The last high was this morning. Today I went on as walk around my floor and it was so fun! If you walk around the whole floor 10 times it equals a mile. Guess who pushed her IV stand around the floor 10 times? Oh yeah. Considering I usually get tired after standing up for more than a couple minutes, this was quite the accomplishment. During my walk a bald guy complimented me on my bald head. I was like, "Do you have cancer too?" Nope. He was just a nice bald guy. Ha ha. We compared head shapes and smoothness and I quite enjoyed it. But note to self: maybe I shouldn't ask every bald guy I meet if he has cancer. Ha ha.

Tuesday, February 5, 2013

Feeling Peaceful

The lows of chemo are SO low. I haven't ever experienced physical trials like this before. When I'm sick and miserable, I sometimes even begin to question whether or not it's worth it to keep pushing forward. However, there is something truly beautiful in being pushed to your limits and then feeling completely surrounded by love, grace, miracles, and peace. There have been more times than I can even count in these last few months when I have been surrounded by angels. Sometimes they are friends dropping by to visit or bring us dinner; sometimes they are nurses sitting down in my hospital room just to talk; sometimes it's nobody that I can see, just an overwhelming feeling that I am loved and never ever alone. And you know what? Cancer is hard, it's frustrating, and it's painful, but I don't think I would wish it away if I could. It's really hard to explain, but something tells me that for the rest of my life I will look back on these experiences and feelings with reverence and gratitude. Miracles are everywhere, every single day. If there's one thing cancer has taught me so far, it's that. And if there's one thing I wish everyone knew, it's that. God sees you, he knows you, he loves you, and there really are miracles everywhere. I knew that before I had a cancer, but now that there are way less distractions in my life and I am much more frequently brought to my knees, I feel it all the time. Some people can feel it all the time without needing to have crazy, life-threatening illnesses, but I'm stubborn so I needed the life-threatening illness.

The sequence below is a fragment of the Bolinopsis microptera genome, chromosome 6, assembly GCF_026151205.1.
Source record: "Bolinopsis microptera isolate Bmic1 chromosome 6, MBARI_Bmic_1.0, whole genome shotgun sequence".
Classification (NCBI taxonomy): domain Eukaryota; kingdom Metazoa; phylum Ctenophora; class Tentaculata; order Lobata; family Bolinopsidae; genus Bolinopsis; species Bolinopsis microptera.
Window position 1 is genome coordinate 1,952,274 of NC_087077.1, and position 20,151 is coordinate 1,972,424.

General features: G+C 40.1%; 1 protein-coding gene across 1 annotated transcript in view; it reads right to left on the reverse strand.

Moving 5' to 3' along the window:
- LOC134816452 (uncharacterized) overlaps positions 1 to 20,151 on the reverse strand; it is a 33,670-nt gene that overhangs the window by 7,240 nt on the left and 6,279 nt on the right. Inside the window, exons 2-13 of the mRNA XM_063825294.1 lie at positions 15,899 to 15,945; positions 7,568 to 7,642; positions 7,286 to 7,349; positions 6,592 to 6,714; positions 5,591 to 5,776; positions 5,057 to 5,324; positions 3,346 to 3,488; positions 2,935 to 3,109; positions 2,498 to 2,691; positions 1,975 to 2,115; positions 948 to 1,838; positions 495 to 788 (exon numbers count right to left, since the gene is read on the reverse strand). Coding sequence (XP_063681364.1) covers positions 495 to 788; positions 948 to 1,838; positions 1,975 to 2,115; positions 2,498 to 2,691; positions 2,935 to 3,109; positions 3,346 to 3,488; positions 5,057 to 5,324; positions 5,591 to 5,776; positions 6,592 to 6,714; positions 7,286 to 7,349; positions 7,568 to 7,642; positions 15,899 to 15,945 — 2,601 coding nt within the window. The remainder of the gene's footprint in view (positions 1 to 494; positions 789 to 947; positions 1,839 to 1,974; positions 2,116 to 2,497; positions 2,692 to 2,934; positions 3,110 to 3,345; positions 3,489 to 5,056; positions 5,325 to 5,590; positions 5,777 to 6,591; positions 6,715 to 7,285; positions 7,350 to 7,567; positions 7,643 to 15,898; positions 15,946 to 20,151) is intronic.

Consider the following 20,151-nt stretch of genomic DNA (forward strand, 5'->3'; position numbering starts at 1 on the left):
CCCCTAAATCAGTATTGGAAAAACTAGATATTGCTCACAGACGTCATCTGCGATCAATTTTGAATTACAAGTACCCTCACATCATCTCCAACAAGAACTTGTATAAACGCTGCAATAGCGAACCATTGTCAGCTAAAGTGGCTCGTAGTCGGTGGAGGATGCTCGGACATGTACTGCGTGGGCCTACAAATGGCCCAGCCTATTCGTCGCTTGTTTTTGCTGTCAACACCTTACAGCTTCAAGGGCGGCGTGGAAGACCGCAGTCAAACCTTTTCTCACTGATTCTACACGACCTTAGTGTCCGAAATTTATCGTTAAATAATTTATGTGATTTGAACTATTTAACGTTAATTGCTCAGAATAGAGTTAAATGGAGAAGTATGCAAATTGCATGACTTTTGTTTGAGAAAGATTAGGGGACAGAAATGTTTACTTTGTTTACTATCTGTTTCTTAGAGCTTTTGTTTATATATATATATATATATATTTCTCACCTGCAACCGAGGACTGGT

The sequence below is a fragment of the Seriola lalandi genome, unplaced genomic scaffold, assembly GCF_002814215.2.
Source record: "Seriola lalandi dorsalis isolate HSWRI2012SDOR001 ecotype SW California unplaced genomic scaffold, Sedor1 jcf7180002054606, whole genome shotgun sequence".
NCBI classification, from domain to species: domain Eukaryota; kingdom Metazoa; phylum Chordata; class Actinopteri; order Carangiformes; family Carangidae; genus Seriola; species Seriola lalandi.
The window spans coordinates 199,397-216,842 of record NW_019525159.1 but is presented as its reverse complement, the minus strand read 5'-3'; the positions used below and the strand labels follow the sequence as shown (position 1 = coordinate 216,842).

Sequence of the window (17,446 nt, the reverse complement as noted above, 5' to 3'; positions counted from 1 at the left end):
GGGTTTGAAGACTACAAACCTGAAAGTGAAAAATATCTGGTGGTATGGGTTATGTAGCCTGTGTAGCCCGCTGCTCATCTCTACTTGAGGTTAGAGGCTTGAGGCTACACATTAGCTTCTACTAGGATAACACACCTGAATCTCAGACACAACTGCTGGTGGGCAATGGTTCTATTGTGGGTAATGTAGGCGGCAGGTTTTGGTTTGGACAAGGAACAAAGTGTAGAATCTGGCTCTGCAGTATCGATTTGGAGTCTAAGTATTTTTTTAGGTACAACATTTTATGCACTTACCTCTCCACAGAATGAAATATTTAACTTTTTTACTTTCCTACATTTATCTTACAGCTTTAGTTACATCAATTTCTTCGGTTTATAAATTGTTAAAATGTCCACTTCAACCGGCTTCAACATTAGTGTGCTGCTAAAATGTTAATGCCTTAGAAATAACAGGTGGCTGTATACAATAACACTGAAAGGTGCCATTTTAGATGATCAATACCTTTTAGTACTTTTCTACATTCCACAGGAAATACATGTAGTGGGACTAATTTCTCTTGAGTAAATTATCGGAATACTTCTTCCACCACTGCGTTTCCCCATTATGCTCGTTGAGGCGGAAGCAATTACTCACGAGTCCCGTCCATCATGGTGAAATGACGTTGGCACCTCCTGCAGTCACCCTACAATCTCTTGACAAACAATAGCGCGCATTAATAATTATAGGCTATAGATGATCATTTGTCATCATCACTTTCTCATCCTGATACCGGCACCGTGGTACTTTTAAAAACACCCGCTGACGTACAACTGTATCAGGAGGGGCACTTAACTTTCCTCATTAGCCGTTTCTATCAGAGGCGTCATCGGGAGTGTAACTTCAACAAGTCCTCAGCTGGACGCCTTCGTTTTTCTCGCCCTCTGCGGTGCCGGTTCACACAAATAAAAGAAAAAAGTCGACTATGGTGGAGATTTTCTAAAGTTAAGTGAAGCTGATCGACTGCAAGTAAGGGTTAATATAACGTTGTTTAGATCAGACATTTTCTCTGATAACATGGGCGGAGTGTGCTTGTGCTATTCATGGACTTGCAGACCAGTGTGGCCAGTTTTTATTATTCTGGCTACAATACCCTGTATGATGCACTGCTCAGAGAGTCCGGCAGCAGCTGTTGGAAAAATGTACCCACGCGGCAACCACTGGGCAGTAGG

That's really all I needed to say today. Other things definitely worth mention though are

  1. My medicine is making me lose my mind. I called my aunt today to apologize for sleeping the whole time she was visiting me in the hospital, only to hear from her that I was awake the whole time, we talked, and really enjoyed each other's company. I wish that was the only experience I've had like that.
  2. Surgery is coming up in a few weeks! I'm nervous, but excited! It will be so nice to find out what the necrosis is of the tumor in my leg and get a more definite prognosis.
  3. I organized me and Michael's drawers. They're beautiful.
  4. I cleaned the inside of my bathroom sink handles. If I've talked to you in the last week I have probably casually brought this up in our conversation because I'm so proud. I mean WHO unscrews their sink handles to clean inside of them. That right there is taking homemaking to the next level, my friends. And maybe that would earn me a couple more bragging points if I could walk across my bedroom without tripping on anything. Yikes. You win some, you lose some.
  5. I am home from the hospital! Woo hoo!

Aaaaand some pictures.
Playing Set in the hospital with Amber

I can't remember for sure, but I'm guessing this picture was
not taken at the end of the game =]
Super Bowl party hospital-style